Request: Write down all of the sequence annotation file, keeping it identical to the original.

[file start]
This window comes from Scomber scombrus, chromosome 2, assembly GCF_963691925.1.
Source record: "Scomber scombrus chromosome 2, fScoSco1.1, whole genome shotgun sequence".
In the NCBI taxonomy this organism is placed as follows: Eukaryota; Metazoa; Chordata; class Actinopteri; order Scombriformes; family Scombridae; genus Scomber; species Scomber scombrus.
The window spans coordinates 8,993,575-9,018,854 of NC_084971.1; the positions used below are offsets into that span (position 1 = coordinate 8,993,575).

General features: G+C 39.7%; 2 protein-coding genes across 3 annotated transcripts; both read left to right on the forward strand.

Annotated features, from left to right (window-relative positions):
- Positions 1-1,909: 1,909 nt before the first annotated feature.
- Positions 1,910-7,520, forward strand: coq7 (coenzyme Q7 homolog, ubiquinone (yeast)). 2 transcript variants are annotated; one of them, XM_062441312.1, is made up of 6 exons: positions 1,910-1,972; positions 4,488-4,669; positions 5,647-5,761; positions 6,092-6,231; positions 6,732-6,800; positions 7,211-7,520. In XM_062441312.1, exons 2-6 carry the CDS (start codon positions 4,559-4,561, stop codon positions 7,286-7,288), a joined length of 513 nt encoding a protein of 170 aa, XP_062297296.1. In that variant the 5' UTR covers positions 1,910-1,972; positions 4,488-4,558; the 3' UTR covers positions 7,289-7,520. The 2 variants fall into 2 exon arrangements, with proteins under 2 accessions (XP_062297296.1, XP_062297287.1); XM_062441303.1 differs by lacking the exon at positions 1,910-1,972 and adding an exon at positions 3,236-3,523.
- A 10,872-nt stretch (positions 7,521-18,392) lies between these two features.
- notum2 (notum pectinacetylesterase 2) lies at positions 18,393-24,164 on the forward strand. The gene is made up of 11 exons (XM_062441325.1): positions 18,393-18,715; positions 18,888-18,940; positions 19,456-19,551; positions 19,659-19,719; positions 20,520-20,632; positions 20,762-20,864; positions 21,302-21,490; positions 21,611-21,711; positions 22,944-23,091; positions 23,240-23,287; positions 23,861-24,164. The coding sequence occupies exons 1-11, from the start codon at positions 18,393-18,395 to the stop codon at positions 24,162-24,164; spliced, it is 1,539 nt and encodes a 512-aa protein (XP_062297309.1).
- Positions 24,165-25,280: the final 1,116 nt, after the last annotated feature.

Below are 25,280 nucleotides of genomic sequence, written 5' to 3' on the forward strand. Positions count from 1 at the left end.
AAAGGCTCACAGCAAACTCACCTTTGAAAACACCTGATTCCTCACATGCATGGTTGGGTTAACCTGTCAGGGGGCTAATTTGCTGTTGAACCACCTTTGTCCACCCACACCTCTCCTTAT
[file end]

This window comes from Scomber scombrus, chromosome 2, assembly GCF_963691925.1.
Source record: "Scomber scombrus chromosome 2, fScoSco1.1, whole genome shotgun sequence".
In the NCBI taxonomy this organism is placed as follows: Eukaryota; Metazoa; Chordata; class Actinopteri; order Scombriformes; family Scombridae; genus Scomber; species Scomber scombrus.
The window spans coordinates 8,993,575-9,018,854 of NC_084971.1; the positions used below are offsets into that span (position 1 = coordinate 8,993,575).

General features: G+C 39.7%; 2 protein-coding genes across 3 annotated transcripts; both read left to right on the forward strand.

Annotated features, from left to right (window-relative positions):
- Positions 1-1,909: 1,909 nt before the first annotated feature.
- Positions 1,910-7,520, forward strand: coq7 (coenzyme Q7 homolog, ubiquinone (yeast)). 2 transcript variants are annotated; one of them, XM_062441312.1, is made up of 6 exons: positions 1,910-1,972; positions 4,488-4,669; positions 5,647-5,761; positions 6,092-6,231; positions 6,732-6,800; positions 7,211-7,520. In XM_062441312.1, exons 2-6 carry the CDS (start codon positions 4,559-4,561, stop codon positions 7,286-7,288), a joined length of 513 nt encoding a protein of 170 aa, XP_062297296.1. In that variant the 5' UTR covers positions 1,910-1,972; positions 4,488-4,558; the 3' UTR covers positions 7,289-7,520. The 2 variants fall into 2 exon arrangements, with proteins under 2 accessions (XP_062297296.1, XP_062297287.1); XM_062441303.1 differs by lacking the exon at positions 1,910-1,972 and adding an exon at positions 3,236-3,523.
- A 10,872-nt stretch (positions 7,521-18,392) lies between these two features.
- notum2 (notum pectinacetylesterase 2) lies at positions 18,393-24,164 on the forward strand. The gene is made up of 11 exons (XM_062441325.1): positions 18,393-18,715; positions 18,888-18,940; positions 19,456-19,551; positions 19,659-19,719; positions 20,520-20,632; positions 20,762-20,864; positions 21,302-21,490; positions 21,611-21,711; positions 22,944-23,091; positions 23,240-23,287; positions 23,861-24,164. The coding sequence occupies exons 1-11, from the start codon at positions 18,393-18,395 to the stop codon at positions 24,162-24,164; spliced, it is 1,539 nt and encodes a 512-aa protein (XP_062297309.1).
- Positions 24,165-25,280: the final 1,116 nt, after the last annotated feature.

Below are 25,280 nucleotides of genomic sequence, written 5' to 3' on the forward strand. Positions count from 1 at the left end.
AAAGGCTCACAGCAAACTCACCTTTGAAAACACCTGATTCCTCACATGCATGGTTGGGTTAACCTGTCAGGGGGCTAATTTGCTGTTGAACCACCTTTGTCCACCCACACCTCTCCTTAT